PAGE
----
Depression can have an enormous impact on quality of life. It can leave a person feeling listless and lacking drive; during severe episodes it can lead to self-harm and even thoughts of suicide. While the road to recovery from depression is by no means easy, it is not impossible to conquer. The good news is that there is plenty of help out there for sufferers and you don’t need to feel isolated and alone with your problem.
It’s estimated that 1 in 15 people in Europe have suffered from a major depressive episode at one time or another. We are a lot more aware of this condition nowadays and we are far from the days when individuals were told to simply ‘pull themselves together’. Most of us feel down at some point in our lives and we get through it on our own or with the help of a friend. Depression becomes more debilitating when a person can’t see a way out to the other side and the future seems bleak and unrelenting.
Starting to Take Action
The hardest thing for a person with depression to do is take that first step to make things right. If you are suffering from such a condition it can be difficult to see the wood from the trees. That’s why you should always begin with small steps – things that are easily achievable. It’s important that you are patient with yourself and allow yourself time to move forward at your own pace.
Many people with depression will tend to withdraw from the world around them. One of the key factors in recovery is actually reaching out. That social support is vital and you’ll be surprised at the number of people who are willing to give you a helping hand.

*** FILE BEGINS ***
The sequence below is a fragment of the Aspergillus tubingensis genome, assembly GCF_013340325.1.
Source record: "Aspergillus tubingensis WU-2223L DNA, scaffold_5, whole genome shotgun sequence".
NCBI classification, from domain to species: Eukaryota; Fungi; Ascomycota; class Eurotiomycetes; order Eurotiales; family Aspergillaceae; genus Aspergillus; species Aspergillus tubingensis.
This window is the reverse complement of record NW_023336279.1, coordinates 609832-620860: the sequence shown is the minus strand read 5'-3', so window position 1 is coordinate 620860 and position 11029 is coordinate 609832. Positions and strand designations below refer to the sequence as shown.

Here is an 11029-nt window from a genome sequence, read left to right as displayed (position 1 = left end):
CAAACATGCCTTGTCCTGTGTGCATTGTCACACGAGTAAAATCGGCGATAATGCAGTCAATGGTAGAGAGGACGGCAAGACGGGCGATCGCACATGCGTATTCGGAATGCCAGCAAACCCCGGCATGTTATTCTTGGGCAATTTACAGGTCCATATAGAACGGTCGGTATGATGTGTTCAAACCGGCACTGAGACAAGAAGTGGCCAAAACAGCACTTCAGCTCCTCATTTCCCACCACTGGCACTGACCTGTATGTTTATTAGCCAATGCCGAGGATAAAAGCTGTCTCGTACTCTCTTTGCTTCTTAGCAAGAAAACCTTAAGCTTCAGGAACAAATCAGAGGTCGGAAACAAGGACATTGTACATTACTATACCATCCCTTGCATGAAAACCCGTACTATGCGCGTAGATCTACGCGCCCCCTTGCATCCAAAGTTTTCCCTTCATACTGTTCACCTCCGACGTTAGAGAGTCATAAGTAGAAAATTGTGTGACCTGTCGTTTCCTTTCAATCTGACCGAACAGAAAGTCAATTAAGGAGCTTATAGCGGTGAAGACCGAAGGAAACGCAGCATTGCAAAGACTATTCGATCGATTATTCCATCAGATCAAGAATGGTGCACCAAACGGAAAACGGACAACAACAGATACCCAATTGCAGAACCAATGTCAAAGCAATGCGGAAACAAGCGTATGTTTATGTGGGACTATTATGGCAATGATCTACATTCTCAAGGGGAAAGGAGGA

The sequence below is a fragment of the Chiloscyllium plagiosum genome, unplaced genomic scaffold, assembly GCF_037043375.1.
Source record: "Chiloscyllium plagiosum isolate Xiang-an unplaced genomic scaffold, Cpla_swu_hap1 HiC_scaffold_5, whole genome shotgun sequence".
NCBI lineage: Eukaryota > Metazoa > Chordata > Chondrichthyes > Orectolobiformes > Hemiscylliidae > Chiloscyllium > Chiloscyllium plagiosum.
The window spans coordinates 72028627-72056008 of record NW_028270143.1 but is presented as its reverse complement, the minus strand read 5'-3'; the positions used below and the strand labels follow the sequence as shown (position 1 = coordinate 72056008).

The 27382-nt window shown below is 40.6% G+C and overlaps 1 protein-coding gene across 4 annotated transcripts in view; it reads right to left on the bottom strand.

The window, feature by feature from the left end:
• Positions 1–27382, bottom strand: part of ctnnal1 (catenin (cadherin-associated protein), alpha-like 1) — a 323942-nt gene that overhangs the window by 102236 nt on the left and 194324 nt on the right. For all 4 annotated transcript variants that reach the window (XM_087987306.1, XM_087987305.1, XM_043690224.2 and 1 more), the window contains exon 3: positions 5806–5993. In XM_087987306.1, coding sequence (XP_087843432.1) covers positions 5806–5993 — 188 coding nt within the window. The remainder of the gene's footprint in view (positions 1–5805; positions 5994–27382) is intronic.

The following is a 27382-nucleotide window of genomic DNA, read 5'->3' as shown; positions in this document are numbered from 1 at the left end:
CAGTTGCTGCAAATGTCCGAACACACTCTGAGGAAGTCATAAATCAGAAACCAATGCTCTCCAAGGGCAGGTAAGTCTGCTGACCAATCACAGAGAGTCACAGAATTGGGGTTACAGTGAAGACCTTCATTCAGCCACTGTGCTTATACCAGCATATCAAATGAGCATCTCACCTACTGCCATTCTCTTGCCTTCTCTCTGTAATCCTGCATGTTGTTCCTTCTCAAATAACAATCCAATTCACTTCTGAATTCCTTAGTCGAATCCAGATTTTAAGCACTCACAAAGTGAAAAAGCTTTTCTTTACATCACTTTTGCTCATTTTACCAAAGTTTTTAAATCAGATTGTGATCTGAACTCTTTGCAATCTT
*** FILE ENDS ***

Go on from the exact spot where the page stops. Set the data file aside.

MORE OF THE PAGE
Don’t fret that you are going to be a burden on others because talking to an understanding person can be a great relief and help you get onto the next stage of recovery. Talk to old friends, check in with loved ones, just make sure you get out there even if you don’t feel like it and make contact.
It might seem better to put your head under the duvet and stay there but it’s not good for you. Force yourself to get up and do something. Exercise can help to lift your spirits and reduce those feelings of fatigue. It doesn’t have to be a fully-fledged aerobic exercise session – a simple ten or fifteen-minute walk will do the job just as well. Going outside can get you exposed to the sun and give you a beneficial dose of Vitamin D as well. Another thing to consider is making sure you get a good night’s sleep and eat well.
Start Enjoying Life
Try and pick out those things you enjoyed doing when you were in better mental health. Start a new hobby or pick up something again where you left off, even if you don’t feel like it. Getting back to doing things that are worthwhile will have a cumulative effect that can help lift your spirits some more. They are not going to cure your depression but they will allow you to keep moving forward and conquering it.
Coping with Those Negative Thoughts
Addressing how you view the world is equally important and can be a cathartic way to get a better understanding of your condition. Questioning why you feel a particular way and finding solutions to these problems can help you in many ways. Writing down your thoughts is a good idea and gives you something to refer to when you feel at your lowest.
Seeking Professional Help
Self-help can take many people to the other side of depression and, with the help of friends and families, can lead to a good recovery. If you’ve tried all of the above and you are still struggling with depression, then it is a good time to go and see your doctor and get professional help. There is a lot of it out there now and not of all of it is based around drugs and medication. A professional investigation into your depression will be able to identify causes, come up with solutions and provide you with the valuable support you need to make a full recovery.